In the mid-70s, a supernatural idea was born from a self-proclaimed synesthete (someone who reads people’s auras to tell them of their personalities) named Nancy Ann Toppe called “indigo children.” According to her, this was a new wave of highly spiritually evolved souls reincarnating on Earth born with the purpose of starting a spiritual evolution for all humans. She identified them through their indigo aura, which she observed more and more child clients having. The concept was further developed by Lee Carroll and Jan Tober, and then gained some mainstream popularity in the 2000s by a popular psychic Doreen Virtue in her book The Care and Feeding of Indigo Children. Some celebrities began to use the phrase to describe themselves or their children, like Will Smith’s children for example. So what are the unique traits differentiating indigo children from their ordinary counterparts? The first chapter of Doreen’s book lays it out with a list of indigo symptoms: strong-willed, born in 1978 or later, headstrong, creative, prone to addictions, an “old soul”, intuitive or psychic, tendency to isolate, independent and proud, possesses a deep desire to help the world in a big way, wavers between low self-esteem and grandiosity, easily bored, diagnosed with ADD, prone to insomnia or nightmares, history of depression, looks for real friendships only, and easily bonds with other non-human living things (Virtue, p. 22). If somebody checks off at least 14 of the above 17 characteristics, then that person is in fact an indigo. This claim is certainly extraordinary because if proven to be true then it would change the fabric of understanding how the universe works. For one, that would prove that there is more beyond this Earthly plane and that souls do exist. The term “indigo” came from the indigo-like auras around these children, as purported by Nancy Ann Tappe. Indigo is the color of the third-eye chakra, which deals with all other abilities beyond the ordinary – psychic intuition, clairvoyance and out-of-body experiences. It is not the responsibility of the nonbeliever to convince us that such auras exist and that there is a color trend among a particular group of children to young adults. The burden of proof is on these parents and the respective authority figures of indigo children literature.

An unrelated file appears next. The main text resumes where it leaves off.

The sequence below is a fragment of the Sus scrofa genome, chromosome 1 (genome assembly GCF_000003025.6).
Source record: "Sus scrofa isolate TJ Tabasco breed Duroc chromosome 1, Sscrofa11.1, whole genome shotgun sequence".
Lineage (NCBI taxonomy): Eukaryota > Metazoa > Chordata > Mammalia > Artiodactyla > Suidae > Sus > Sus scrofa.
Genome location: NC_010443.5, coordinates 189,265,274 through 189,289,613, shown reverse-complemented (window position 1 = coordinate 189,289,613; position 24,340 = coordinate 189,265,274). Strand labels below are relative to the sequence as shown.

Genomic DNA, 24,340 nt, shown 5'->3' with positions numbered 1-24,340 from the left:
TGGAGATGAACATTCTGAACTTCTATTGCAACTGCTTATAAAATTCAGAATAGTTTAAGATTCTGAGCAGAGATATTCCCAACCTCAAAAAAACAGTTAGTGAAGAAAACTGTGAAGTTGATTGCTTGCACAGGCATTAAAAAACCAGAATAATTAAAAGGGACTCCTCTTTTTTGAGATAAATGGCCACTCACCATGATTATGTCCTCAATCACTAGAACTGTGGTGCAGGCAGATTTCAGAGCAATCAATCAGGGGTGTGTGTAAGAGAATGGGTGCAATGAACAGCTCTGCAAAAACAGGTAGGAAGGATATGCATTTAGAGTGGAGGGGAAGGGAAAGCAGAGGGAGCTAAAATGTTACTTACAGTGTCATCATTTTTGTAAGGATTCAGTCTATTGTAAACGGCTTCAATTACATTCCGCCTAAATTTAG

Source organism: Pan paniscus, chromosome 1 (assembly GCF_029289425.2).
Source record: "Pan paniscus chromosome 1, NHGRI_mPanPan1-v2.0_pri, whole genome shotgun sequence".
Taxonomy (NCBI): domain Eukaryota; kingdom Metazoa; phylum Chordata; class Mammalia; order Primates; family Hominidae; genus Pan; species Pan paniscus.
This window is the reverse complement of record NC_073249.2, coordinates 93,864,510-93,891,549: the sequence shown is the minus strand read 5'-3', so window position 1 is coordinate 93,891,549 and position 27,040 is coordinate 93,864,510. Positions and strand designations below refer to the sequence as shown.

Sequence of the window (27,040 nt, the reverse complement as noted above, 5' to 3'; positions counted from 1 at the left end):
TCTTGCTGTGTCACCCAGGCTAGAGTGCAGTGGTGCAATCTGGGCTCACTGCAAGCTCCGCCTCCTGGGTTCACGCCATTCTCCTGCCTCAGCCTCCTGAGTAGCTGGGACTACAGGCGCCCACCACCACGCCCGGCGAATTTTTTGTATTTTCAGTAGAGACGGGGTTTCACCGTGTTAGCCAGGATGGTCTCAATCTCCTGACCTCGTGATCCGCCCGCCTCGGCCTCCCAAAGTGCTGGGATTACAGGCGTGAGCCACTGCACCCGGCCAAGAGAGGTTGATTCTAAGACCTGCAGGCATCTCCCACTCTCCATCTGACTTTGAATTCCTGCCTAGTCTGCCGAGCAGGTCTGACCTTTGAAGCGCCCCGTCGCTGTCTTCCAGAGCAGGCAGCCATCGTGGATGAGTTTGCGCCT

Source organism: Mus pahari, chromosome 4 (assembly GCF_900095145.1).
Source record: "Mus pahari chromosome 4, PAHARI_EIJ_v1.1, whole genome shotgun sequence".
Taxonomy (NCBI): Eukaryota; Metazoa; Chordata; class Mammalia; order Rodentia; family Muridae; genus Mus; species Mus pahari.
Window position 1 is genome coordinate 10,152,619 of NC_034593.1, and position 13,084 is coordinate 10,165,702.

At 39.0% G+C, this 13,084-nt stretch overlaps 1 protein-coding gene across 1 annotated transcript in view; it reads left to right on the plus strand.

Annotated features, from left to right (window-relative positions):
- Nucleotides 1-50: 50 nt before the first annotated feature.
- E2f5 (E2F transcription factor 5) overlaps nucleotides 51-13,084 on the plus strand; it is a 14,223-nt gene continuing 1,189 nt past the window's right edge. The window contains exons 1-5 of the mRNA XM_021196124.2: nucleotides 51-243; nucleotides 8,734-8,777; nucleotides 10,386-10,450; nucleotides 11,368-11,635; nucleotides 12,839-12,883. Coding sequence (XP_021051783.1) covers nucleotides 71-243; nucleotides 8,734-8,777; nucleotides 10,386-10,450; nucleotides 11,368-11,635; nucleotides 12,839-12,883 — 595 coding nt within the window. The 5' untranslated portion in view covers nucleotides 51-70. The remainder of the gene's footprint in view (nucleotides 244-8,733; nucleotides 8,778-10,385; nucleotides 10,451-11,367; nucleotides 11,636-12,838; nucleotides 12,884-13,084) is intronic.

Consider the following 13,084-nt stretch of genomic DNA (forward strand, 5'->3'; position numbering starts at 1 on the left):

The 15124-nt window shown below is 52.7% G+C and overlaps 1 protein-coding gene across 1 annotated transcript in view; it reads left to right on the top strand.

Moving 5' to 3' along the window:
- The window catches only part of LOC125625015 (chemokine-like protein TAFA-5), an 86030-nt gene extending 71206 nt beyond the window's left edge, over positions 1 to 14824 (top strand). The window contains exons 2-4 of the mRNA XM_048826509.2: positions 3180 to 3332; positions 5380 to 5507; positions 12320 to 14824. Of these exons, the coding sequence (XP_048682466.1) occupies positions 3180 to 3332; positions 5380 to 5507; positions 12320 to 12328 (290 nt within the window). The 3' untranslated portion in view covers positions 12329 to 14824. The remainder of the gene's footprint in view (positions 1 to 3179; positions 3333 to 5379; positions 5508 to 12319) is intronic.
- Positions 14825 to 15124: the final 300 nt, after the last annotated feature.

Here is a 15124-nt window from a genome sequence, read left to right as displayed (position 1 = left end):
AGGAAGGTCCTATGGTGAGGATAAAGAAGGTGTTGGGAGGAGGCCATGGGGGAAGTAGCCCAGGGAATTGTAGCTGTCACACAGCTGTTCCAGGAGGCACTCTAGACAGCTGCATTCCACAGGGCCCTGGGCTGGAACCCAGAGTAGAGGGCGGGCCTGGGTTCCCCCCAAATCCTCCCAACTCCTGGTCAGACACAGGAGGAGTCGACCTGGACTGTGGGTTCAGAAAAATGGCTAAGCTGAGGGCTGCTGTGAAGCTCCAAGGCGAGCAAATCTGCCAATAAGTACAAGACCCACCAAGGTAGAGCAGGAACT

To Doreen Virtue’s benefit, she did include scientific research in her book to back some of her claims. For example, talking about the belief that indigo children have psychic abilities, she actually cites an Ohio State sociology professor’s research – “William MacDonald at the University of Ohio [presumably she meant OSU] found that children had the highest number of verifiable psychic experiences, compared to other age groups” (Virtue, p. 34). It does turn out that this was a legitimate survey done by him in 1995. She mentions a lot about what she sees as the correlation between attention deficit issues and being spiritually evolved. A Washington Post article does state that there has been a significant increase in children diagnosed with ADD/ADHD – about a ten percent rise in the last 20 years. However, one explanation of this could be that the criteria for ADD has changed or at least been more well known in the last two decades. A young girl who could have had ADD symptoms in 1975 may not have been targeted by her teachers or parents to investigate it, due to lack of knowledge it. Today, ADD/ADHD is commonly spoken of on mainstream television and between parents or schools. Even with these scientific studies that Doreen purports to go with her views, none of them give definitive proof of the existence of indigo children or more precisely that these children who exhibit these certain traits all have indigo auras. The scientific evidence to work against belief hardly exists because there isn’t really a clear way of falsifying this belief. That said, like Carl’s Dragon, this belief may not be a belief at all since it can’t be argued against. There are definitely societal contributions to this belief system. The biggest one I see here is the apparent disdain or at least distrust of the pharmaceutical and food industries in regards to what products children are ingesting. The perceived uniqueness of indigo children and the concept’s approach of straying from medications to treat autism and ADHD have created narratives in which “Big Pharma” is seen as a conspiring giant to create disorders and harm children further with their damaging vaccinations and harmful, body-altering medications. These parents are not wrong to think that greed and shadiness may play a role in prescriptions getting on the market with biased supportive research. Same goes from the food industry, where genetically-modified foods have been shown to bring about new allergies or illnesses to those that eat them.